Part of being an effective mediator is having a good understanding about how people make decisions. After all, a mediator is assisting people in making decisions. We all like to think we are making rational decisions. However, that is not always the case (despite our best efforts to the contrary).
Professor Daniel Ariely (Duke University and MIT) conducts extensive research on human behavior and has written a fabulous book on this topic, Predictably Irrational. He looks at how free! really isn’t free and how morality disappears when we’re emotionally (or sexually) aroused.
In game theory, there is a game called the Ultimatum Game. One person is given an allotment of money, say $1000, and is told to offer a certain portion of it to another person. If the other person accepts, they both get that amount of money. If the second person declines, neither party gets the money. Rationally, the second person should accept anything offered to them as any dollar they receive is more than they had previously. Studies done by Professor Ariely and his collegues have shown that most people will not accept less than 30% of the total pot.
There are a number of theories as to why the second player would act seemingly irrationally. One is that the second player is making a “fairness” judgment: it’s not fair that the first player is getting more than 70% of the money thus they should get nothing (while the first player gets nothing either). Another is that the second player is setting themselves up for a better payout just in case there is a second round of the game (while there is no guarantee that there will be).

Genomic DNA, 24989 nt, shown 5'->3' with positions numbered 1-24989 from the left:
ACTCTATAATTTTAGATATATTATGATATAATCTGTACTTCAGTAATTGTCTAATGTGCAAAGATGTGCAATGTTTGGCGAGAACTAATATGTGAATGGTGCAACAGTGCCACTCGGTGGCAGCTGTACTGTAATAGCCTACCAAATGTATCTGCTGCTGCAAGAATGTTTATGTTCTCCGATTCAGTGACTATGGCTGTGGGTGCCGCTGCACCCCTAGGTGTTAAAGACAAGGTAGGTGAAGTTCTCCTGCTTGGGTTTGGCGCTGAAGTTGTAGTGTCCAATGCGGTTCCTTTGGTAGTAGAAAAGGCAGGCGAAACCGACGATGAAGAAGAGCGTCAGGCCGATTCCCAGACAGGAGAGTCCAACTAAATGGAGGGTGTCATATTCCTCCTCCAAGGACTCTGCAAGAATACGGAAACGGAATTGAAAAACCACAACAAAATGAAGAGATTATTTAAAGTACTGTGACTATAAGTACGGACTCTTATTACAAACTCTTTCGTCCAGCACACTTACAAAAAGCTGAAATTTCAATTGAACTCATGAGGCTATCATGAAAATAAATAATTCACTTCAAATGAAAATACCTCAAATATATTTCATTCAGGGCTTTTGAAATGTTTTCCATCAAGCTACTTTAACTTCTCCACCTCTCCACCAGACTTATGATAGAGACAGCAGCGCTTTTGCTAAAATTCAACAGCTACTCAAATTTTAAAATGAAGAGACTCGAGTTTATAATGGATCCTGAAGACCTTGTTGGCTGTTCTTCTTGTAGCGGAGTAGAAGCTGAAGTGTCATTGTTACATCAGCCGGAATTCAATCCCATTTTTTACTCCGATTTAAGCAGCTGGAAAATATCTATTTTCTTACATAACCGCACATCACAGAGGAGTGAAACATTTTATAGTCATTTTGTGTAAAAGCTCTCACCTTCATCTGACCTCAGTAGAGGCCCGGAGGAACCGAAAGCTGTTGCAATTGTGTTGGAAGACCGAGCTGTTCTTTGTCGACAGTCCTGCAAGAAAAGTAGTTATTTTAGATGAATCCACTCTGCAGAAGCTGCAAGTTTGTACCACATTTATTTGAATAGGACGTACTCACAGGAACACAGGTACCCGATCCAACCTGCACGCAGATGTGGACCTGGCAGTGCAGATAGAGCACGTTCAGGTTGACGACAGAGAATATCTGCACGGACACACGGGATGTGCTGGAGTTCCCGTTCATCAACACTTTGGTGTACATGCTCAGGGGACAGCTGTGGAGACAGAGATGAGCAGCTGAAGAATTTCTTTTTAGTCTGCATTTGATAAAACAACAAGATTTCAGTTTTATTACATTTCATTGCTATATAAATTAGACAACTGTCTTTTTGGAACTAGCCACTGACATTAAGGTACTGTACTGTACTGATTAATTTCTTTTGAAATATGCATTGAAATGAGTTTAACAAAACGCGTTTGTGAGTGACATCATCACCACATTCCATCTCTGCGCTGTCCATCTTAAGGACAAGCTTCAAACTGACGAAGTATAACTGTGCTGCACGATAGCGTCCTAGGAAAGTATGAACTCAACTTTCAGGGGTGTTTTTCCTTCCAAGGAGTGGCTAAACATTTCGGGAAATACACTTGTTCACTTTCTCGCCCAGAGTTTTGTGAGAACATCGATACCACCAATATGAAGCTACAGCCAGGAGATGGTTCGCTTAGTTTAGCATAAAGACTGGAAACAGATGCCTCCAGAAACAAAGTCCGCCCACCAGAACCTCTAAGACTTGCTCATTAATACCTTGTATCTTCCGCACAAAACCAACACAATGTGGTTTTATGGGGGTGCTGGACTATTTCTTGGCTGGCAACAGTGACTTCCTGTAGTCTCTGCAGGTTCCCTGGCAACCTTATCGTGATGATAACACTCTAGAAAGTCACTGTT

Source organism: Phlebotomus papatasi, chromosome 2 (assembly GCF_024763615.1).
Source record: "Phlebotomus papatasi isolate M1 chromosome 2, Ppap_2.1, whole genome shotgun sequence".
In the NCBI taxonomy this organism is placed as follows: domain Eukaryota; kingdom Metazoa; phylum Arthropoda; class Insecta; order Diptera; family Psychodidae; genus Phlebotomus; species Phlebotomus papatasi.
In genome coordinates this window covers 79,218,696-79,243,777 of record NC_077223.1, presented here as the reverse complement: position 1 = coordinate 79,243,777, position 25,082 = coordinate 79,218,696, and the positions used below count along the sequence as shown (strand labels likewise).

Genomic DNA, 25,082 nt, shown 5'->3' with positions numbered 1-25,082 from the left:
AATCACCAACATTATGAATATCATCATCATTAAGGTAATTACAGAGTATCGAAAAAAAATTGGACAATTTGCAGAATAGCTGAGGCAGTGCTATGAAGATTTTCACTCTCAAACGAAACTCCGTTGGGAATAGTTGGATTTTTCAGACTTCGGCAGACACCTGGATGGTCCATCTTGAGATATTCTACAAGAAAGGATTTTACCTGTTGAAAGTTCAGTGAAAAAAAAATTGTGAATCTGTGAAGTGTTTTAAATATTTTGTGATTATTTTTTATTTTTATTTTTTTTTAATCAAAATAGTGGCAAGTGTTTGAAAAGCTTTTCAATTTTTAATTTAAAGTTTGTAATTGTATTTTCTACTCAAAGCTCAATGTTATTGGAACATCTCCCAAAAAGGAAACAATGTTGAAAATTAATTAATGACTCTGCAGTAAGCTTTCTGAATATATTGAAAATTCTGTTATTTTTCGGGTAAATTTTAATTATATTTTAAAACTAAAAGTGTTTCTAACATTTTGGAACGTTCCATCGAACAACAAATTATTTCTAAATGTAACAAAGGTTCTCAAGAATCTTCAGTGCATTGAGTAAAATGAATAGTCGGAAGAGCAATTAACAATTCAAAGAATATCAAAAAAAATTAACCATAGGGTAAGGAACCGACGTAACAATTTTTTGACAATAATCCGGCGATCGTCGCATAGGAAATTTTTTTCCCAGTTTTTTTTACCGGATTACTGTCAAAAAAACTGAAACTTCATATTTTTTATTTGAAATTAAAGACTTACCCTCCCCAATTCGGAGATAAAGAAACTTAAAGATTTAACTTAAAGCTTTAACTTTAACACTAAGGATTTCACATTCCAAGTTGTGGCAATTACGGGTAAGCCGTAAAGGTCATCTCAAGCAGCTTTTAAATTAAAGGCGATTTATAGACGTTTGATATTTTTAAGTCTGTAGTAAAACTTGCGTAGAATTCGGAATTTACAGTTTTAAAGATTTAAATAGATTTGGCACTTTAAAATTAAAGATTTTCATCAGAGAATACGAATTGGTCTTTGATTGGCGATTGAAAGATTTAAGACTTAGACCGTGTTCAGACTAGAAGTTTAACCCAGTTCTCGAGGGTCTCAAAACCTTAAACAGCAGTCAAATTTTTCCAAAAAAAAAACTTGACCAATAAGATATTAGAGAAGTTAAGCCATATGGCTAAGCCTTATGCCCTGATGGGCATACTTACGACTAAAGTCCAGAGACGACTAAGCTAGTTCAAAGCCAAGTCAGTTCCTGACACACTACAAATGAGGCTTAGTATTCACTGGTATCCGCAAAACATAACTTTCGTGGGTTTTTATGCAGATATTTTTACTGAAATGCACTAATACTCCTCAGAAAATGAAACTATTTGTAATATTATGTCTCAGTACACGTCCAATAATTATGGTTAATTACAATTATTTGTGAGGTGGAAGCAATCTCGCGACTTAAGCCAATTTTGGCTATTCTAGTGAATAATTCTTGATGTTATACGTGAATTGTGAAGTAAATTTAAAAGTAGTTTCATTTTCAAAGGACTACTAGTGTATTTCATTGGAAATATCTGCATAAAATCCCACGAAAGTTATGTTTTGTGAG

To test this further, the experimenters went to a bar where they were likely to find drunken (and hence “more rational” people who focus more on short term goals, versus the longer term goal of a better second round). They found that most drunks would turn down deals for less than 50% of the money.
There is an interesting parallel to negotiations (and mediation discussions). Parties to a negotiation often will get lost in the emotions of the conflict and instead of seeing their own best interests are taken care of, they become more interested in “hurting” the other party even though it hurts them as well. If fighting over a fixed pot of money, anchoring (the first offer made by each side) becomes that much more important.